Monday, March 27, 2023

Women’s Day events highlight major gaps in gender equality – Usky News

Madrid: From demands for constitutional rights in Islamabad to demands for economic equality in Manila, Paris and Madrid, International Women’s Day Demonstrations in cities around the world on Wednesday highlighted the unfinished business of providing equity for half the planet’s population.
While activists in some places celebrated political and legal progress, the rituals pointed to repression in countries such as Afghanistan and Iran and the vast numbers of women and girls who have experienced sexual assault and domestic violence globally.
UN Secretary-General Antonio Guterres said this week that women’s rights were “abused, threatened and violated” around the world – and that gender equality will not be achieved for 300 years, given the current pace of change.
Progress achieved over decades is disappearing because “the patriarchy is fighting back,” Guterres said.
Even in countries where women have considerable freedom, there have been setbacks recently. It was the first International Women’s Day since the US Supreme Court struck down the constitutional right to abortion last year and several states adopted abortion bans.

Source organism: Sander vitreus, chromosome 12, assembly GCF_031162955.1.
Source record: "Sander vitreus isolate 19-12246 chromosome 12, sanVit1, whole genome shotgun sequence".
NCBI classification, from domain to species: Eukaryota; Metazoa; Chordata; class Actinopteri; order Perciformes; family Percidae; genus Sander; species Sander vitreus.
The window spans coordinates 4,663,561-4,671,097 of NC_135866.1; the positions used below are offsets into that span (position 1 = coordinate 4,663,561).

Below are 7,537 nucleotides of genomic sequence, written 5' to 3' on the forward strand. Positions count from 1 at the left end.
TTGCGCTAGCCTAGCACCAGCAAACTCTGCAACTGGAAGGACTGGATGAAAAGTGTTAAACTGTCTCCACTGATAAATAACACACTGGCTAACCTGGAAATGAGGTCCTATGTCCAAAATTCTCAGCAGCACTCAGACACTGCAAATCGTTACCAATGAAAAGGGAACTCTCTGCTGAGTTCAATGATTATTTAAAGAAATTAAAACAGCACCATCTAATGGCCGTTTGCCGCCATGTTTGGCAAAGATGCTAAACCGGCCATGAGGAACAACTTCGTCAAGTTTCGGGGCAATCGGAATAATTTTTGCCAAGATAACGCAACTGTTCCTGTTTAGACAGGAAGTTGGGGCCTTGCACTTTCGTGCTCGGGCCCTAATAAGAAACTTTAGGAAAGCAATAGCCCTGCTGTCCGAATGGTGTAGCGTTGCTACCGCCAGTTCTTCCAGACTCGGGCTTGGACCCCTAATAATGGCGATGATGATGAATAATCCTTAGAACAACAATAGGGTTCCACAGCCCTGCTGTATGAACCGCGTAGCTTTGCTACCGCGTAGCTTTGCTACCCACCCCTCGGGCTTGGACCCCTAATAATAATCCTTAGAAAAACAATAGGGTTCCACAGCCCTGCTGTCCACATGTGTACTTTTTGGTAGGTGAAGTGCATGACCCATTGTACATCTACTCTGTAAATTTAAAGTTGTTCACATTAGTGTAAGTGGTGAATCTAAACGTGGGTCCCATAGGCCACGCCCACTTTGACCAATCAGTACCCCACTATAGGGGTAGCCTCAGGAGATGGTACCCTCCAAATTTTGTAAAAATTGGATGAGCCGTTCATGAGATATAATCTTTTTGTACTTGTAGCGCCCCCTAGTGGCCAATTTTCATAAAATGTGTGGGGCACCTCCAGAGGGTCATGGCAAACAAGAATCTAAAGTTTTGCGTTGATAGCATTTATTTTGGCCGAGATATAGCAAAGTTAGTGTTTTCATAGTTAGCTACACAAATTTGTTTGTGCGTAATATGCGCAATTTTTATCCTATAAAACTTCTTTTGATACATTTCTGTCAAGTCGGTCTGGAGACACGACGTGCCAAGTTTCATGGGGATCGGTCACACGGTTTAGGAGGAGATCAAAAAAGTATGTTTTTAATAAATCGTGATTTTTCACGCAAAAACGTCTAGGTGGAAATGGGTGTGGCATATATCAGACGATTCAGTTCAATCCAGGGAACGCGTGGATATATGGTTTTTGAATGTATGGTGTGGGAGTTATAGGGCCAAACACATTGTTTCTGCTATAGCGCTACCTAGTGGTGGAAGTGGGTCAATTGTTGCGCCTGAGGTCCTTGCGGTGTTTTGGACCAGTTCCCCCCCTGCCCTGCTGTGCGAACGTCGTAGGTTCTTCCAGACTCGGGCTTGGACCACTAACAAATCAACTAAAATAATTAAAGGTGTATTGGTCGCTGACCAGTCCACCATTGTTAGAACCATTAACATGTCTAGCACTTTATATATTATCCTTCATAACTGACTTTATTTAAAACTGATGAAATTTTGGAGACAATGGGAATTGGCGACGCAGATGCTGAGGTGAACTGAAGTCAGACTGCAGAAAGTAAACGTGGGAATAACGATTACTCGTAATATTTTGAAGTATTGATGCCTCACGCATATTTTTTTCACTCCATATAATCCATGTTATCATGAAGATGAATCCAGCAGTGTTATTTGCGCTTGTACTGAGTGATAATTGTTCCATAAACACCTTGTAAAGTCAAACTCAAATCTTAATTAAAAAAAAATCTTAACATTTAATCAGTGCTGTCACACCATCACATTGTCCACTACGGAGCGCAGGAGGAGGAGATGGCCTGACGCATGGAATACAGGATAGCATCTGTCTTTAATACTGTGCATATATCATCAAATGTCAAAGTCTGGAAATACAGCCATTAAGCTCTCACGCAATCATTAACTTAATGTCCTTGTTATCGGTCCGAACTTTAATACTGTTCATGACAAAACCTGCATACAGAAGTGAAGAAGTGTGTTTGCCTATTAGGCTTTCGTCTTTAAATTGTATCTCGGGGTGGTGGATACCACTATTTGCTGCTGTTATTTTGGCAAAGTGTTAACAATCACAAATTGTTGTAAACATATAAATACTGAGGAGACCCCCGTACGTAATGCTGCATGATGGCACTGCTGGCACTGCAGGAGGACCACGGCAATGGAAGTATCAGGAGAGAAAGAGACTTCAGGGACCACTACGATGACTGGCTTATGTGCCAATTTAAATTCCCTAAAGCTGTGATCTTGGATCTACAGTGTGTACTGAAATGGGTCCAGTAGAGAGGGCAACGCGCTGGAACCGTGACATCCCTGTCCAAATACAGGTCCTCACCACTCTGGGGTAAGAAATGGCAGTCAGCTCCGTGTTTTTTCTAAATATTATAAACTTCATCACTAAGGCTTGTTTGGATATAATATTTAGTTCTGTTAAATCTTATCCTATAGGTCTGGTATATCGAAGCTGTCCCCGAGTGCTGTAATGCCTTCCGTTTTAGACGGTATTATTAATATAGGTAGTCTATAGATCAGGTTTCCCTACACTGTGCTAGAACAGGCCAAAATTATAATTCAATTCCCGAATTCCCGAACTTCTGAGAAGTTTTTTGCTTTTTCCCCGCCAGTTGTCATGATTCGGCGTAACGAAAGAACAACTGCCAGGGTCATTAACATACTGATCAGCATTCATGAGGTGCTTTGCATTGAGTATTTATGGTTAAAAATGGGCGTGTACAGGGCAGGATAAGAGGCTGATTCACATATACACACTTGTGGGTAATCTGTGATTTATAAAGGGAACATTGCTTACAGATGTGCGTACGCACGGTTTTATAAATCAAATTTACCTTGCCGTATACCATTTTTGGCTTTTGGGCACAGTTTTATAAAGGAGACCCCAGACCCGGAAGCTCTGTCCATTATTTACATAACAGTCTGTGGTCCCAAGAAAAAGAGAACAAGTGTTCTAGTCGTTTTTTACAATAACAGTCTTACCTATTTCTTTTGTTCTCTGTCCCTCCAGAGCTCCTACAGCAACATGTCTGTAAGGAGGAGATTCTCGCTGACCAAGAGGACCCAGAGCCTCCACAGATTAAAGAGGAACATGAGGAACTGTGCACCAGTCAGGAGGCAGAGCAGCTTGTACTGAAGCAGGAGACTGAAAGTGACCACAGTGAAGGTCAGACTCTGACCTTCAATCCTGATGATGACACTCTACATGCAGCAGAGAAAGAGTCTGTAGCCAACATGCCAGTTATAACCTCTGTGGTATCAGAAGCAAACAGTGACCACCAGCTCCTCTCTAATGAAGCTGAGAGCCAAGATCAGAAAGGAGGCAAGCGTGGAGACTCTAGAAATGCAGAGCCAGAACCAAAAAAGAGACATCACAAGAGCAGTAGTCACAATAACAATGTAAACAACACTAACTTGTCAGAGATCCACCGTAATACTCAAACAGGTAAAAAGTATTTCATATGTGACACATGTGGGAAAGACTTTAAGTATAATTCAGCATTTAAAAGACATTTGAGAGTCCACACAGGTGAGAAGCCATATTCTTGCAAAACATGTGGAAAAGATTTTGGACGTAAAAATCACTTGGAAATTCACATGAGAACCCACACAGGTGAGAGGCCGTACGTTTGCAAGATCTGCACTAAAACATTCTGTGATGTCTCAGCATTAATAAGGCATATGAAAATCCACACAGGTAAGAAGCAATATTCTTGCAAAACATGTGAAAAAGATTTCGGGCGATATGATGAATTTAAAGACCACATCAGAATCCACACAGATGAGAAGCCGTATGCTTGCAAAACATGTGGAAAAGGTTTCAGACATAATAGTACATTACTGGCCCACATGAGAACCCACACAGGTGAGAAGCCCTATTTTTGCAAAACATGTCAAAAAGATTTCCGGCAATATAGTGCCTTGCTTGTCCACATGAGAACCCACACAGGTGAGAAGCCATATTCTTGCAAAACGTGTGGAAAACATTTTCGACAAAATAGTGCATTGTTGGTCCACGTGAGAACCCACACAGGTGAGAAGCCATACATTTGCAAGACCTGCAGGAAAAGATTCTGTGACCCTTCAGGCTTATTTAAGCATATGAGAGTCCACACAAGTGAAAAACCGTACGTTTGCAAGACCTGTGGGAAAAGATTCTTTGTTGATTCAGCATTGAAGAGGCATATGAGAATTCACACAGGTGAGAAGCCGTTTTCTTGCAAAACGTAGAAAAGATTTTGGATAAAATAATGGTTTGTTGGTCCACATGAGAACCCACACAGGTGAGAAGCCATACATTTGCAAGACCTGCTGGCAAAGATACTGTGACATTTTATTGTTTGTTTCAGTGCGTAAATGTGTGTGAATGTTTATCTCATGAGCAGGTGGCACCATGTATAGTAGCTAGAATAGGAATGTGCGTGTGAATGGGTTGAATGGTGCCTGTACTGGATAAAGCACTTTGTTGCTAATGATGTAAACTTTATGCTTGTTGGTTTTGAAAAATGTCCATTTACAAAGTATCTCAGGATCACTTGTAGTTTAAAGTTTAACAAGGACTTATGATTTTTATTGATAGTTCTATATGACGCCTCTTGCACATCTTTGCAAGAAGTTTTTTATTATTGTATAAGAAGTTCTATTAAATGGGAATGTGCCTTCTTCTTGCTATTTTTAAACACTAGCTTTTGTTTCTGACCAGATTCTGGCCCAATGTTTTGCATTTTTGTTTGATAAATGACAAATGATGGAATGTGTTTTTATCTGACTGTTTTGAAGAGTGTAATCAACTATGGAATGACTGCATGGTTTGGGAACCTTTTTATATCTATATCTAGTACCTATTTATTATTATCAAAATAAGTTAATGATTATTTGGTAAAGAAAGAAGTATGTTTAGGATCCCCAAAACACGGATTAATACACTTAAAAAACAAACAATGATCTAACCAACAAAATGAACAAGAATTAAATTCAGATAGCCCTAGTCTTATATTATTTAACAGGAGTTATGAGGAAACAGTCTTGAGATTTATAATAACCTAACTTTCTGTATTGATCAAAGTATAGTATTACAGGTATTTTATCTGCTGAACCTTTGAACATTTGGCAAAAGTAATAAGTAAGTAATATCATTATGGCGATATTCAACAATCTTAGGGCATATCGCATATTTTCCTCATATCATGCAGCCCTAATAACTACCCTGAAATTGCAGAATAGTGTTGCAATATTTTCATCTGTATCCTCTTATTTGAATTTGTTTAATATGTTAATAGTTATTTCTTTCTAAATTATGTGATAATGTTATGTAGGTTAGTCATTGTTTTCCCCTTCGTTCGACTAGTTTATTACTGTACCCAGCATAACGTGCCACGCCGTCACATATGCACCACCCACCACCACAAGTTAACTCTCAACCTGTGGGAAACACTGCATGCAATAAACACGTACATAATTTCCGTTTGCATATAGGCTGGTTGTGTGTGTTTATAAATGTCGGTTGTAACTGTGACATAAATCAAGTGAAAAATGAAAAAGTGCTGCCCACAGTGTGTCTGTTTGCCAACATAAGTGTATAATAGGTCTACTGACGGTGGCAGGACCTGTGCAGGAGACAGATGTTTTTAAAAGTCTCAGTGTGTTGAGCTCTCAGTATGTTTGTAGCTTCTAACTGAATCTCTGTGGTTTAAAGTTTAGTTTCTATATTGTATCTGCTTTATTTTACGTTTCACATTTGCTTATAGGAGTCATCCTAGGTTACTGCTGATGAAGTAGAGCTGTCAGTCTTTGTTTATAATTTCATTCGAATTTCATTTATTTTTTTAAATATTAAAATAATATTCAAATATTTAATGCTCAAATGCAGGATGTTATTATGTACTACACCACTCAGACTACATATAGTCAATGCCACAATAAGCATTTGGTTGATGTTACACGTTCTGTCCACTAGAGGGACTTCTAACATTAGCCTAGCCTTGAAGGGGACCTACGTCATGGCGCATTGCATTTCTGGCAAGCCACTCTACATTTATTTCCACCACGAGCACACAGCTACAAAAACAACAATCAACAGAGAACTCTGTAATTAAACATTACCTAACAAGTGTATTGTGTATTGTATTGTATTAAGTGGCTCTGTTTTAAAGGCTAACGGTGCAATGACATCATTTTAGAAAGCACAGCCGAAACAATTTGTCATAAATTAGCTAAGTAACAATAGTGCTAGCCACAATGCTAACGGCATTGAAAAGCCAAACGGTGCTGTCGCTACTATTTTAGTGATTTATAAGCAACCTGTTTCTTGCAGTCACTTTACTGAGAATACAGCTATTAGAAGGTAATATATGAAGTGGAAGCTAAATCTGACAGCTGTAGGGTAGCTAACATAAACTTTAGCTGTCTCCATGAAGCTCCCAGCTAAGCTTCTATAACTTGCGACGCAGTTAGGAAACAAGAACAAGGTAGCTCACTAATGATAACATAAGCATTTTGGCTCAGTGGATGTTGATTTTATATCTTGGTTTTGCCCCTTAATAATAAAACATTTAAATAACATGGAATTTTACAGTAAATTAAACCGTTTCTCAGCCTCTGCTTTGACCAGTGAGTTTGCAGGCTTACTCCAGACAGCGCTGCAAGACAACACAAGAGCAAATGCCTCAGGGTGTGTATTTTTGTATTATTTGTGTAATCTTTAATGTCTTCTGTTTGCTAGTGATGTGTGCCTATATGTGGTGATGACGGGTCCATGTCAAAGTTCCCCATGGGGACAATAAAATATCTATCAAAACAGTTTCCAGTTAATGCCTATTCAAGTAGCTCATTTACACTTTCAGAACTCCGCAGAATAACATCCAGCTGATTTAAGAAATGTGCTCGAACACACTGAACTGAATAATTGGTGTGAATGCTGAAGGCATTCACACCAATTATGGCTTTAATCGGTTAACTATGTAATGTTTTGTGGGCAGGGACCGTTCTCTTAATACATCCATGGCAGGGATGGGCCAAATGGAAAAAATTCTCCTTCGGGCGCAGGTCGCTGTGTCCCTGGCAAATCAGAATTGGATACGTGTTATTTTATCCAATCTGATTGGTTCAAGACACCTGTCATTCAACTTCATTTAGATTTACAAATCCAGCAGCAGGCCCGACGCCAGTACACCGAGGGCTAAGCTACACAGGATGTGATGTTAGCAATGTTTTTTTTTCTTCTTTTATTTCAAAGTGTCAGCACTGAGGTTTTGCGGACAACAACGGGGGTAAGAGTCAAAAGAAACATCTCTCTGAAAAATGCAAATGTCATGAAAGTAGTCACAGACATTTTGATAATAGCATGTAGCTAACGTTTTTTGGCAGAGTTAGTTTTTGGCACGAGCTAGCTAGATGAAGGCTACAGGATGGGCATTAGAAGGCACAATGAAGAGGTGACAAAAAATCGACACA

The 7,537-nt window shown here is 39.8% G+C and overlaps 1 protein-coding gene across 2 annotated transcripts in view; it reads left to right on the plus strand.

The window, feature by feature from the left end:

United Nations gained international recognition Women’s Day in 1977, but the occasion has its roots in labor movements of the early 20th century. The day is celebrated in different ways and to varying degrees in places around the world.
The United Nations has identified Afghanistan as the most repressive country in the world for women and girls since the Taliban takeover in 2021. The UN mission said Afghanistan’s new rulers were “imposing rules that effectively imprison most women and girls in their homes.”
He has banned girls’ education beyond the sixth grade, and barred women from public places such as parks and gyms. Women must cover themselves from head to toe, and are also barred from working in national and international non-governmental organizations.